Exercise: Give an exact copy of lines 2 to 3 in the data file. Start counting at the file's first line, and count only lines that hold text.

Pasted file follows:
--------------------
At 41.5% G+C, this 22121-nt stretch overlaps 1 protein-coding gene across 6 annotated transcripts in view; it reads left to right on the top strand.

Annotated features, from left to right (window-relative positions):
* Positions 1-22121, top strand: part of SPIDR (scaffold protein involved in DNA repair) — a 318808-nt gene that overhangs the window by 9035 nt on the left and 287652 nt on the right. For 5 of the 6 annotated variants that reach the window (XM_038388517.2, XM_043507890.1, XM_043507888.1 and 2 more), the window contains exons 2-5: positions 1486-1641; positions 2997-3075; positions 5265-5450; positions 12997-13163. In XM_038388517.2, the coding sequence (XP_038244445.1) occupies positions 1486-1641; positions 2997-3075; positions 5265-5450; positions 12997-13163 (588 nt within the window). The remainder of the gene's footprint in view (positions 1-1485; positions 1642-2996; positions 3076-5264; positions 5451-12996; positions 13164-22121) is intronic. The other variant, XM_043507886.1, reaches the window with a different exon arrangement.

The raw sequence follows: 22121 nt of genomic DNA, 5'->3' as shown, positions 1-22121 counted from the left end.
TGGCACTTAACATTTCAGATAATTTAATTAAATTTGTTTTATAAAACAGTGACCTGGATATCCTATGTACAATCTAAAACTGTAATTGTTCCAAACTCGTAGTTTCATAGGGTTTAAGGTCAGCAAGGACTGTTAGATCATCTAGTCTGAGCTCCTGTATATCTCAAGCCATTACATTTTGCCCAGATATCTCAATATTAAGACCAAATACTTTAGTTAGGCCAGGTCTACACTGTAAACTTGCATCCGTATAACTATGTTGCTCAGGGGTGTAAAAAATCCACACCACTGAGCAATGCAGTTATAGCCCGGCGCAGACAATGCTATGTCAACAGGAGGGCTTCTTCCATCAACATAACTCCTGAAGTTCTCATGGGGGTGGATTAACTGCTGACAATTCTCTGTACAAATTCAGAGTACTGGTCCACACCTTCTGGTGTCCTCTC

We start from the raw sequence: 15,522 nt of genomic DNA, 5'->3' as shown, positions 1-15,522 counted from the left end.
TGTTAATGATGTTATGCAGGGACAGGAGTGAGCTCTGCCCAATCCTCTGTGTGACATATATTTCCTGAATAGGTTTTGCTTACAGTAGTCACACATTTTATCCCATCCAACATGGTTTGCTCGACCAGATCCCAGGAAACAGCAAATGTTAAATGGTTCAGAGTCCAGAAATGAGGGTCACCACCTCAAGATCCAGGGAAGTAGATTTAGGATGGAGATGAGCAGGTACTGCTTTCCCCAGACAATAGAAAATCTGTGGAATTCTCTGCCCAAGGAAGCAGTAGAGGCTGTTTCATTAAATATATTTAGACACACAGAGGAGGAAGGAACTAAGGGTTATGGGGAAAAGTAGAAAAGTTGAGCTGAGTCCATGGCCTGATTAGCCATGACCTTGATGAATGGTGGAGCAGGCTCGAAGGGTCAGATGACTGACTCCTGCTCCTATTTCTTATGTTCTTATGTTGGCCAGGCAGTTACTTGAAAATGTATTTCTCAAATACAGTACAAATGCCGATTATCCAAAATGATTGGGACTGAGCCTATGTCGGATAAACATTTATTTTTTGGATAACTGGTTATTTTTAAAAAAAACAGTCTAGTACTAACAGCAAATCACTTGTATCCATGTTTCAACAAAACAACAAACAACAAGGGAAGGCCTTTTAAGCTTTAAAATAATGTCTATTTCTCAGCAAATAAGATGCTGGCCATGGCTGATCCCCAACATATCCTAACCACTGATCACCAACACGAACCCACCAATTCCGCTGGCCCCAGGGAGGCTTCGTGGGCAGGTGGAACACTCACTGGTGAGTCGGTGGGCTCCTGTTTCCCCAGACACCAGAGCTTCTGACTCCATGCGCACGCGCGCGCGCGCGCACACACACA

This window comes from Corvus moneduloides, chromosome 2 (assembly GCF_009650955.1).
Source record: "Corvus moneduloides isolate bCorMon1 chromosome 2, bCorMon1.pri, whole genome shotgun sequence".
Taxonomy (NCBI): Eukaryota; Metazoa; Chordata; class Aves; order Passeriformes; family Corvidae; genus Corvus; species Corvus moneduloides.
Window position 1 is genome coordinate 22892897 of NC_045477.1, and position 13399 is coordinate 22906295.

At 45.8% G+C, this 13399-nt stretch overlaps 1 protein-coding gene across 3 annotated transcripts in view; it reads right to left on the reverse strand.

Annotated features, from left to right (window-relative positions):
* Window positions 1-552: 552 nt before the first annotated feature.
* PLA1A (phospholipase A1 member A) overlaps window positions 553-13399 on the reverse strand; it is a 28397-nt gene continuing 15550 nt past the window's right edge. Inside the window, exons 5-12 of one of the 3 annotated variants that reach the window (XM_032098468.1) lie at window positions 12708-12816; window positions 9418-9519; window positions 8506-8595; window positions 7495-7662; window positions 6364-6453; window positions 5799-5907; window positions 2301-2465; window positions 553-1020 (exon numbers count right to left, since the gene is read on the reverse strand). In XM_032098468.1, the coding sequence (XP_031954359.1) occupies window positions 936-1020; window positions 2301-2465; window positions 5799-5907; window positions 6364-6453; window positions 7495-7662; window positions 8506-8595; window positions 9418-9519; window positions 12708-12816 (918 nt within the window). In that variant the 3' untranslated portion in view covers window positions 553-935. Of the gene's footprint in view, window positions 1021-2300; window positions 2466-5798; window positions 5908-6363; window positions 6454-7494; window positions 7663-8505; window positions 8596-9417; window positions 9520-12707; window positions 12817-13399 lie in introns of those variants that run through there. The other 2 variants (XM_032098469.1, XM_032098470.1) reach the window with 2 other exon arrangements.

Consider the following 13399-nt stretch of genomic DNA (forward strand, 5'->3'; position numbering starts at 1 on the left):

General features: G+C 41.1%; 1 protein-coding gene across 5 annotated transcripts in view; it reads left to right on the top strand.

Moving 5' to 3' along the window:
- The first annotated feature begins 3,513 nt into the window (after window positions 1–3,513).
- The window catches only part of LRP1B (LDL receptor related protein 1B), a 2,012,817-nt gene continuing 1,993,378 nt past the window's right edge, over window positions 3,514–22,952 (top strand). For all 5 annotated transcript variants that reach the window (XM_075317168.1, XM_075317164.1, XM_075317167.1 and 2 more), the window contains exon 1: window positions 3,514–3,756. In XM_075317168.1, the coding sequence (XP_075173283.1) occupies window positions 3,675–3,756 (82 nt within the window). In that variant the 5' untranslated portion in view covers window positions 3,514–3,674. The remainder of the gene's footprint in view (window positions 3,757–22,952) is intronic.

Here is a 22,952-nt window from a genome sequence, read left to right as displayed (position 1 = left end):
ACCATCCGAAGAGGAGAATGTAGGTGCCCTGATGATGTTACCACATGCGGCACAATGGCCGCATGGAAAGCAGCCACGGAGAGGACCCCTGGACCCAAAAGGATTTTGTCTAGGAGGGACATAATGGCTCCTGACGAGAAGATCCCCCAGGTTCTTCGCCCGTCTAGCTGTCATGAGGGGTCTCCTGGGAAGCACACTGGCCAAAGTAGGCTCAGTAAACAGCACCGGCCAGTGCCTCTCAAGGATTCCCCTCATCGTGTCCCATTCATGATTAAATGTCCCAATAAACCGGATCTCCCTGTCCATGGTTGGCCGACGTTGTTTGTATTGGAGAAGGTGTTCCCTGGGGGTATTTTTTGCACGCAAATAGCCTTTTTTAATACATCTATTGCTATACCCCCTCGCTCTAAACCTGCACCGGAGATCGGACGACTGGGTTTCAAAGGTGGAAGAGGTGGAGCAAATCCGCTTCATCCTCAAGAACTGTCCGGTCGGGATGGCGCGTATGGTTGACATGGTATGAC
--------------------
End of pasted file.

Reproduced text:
Annotated features, from left to right (window-relative positions):
* Positions 1-22121, top strand: part of SPIDR (scaffold protein involved in DNA repair) — a 318808-nt gene that overhangs the window by 9035 nt on the left and 287652 nt on the right. For 5 of the 6 annotated variants that reach the window (XM_038388517.2, XM_043507890.1, XM_043507888.1 and 2 more), the window contains exons 2-5: positions 1486-1641; positions 2997-3075; positions 5265-5450; positions 12997-13163. In XM_038388517.2, the coding sequence (XP_038244445.1) occupies positions 1486-1641; positions 2997-3075; positions 5265-5450; positions 12997-13163 (588 nt within the window). The remainder of the gene's footprint in view (positions 1-1485; positions 1642-2996; positions 3076-5264; positions 5451-12996; positions 13164-22121) is intronic. The other variant, XM_043507886.1, reaches the window with a different exon arrangement.